of a serosurvey of wild iguanas and of virus isolation without
correlative histopathology. In snakes, paramyxoviral infections
have been responsible for epizootics in private and zoological
collections and can be associated with high mortality. Lesions
in affected snakes are similar to those observed in this caiman
lizard and usually include proliferative pneumonia with or without
syncytial cell formation and rarely, intracytoplasmic inclusion
- Another frequently reported lesion in affected snakes is
pancreatic necrosis with marked ductular hyperplasia and occasionally,
syncytial cell formation. Mild pancreatic lesions were also observed
in these affected lizards and consisted of mild interstitial
edema and ductular syncytial cell formation. In epizootics occurring
in snakes at our institution, pancreatic lesions have been more
prominent with the classical proliferative pneumonia being observed
only infrequently. Secondary bacterial pneumonia and septicemia
have been frequently described in snakes with paramyxovirus infections.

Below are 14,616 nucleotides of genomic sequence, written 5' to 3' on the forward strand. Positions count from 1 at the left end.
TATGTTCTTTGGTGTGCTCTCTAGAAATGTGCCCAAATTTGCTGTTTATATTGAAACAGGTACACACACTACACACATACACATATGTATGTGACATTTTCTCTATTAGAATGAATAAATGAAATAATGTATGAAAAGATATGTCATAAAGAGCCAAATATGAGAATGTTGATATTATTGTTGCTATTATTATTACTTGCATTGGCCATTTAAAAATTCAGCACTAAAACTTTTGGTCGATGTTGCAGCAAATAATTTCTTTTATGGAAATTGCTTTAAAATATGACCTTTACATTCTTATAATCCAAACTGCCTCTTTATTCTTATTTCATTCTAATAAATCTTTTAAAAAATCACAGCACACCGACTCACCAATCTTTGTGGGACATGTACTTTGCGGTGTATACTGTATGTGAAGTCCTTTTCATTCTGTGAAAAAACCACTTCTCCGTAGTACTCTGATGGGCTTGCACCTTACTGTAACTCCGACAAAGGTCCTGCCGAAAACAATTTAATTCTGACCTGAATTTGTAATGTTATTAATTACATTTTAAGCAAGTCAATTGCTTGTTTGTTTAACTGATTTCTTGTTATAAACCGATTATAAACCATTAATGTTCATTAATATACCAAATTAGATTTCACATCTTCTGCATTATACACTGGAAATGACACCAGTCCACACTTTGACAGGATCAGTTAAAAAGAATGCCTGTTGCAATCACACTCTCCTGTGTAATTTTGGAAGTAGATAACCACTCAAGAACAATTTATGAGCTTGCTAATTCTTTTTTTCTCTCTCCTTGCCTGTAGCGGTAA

Consequently, when histologically evaluating what might seem
to be a clear-cut bacterial pneumonia in a reptile, care should
be taken not to overlook the sometimes-subtle proliferative changes
that could be suggestive of an underlying viral infection.
- The multiple bacterial isolates obtained from the lung of
this lizard were interpreted as representing secondary colonization
of the virally compromised respiratory tract. Trematode eggs
were observed in multiple tissues, including the lung, with minimal
associated host response and consequently were interpreted as
incidental findings. Because snails comprise the majority of
the diet in caiman lizards, the presence of trematode eggs in
tissues was not surprising.
- Case 29-2. Lung. Multifocally air sac epithelium contains
- Case 29-2. Lung. There are two deformed, collapsed,
empty, brown, trematode eggs expanding the interstitium.
- AFIP Diagnoses:
- 1. Lung: Pneumonia, interstitial, proliferative and exudative,
subacute, diffuse, moderate, with syncytial cells, caiman lizard
(Dracaena guianensis), reptile.
2. Lung, interstitium: Encapsulated trematode eggs (may not be
present in all sections).
Conference Note: Caiman lizards (members of the genus
Dracaena and the family Teiidae) are found in wet, forested areas
of South America. D. guianensis reaches a length of about 122
cm. Caiman lizards should not be confused with caimans, a group
which includes several species of Central and South American
reptiles related to alligators. The black caiman (Melanosuchus
niger) may reach 4.5 m; other species are generally in the 1.2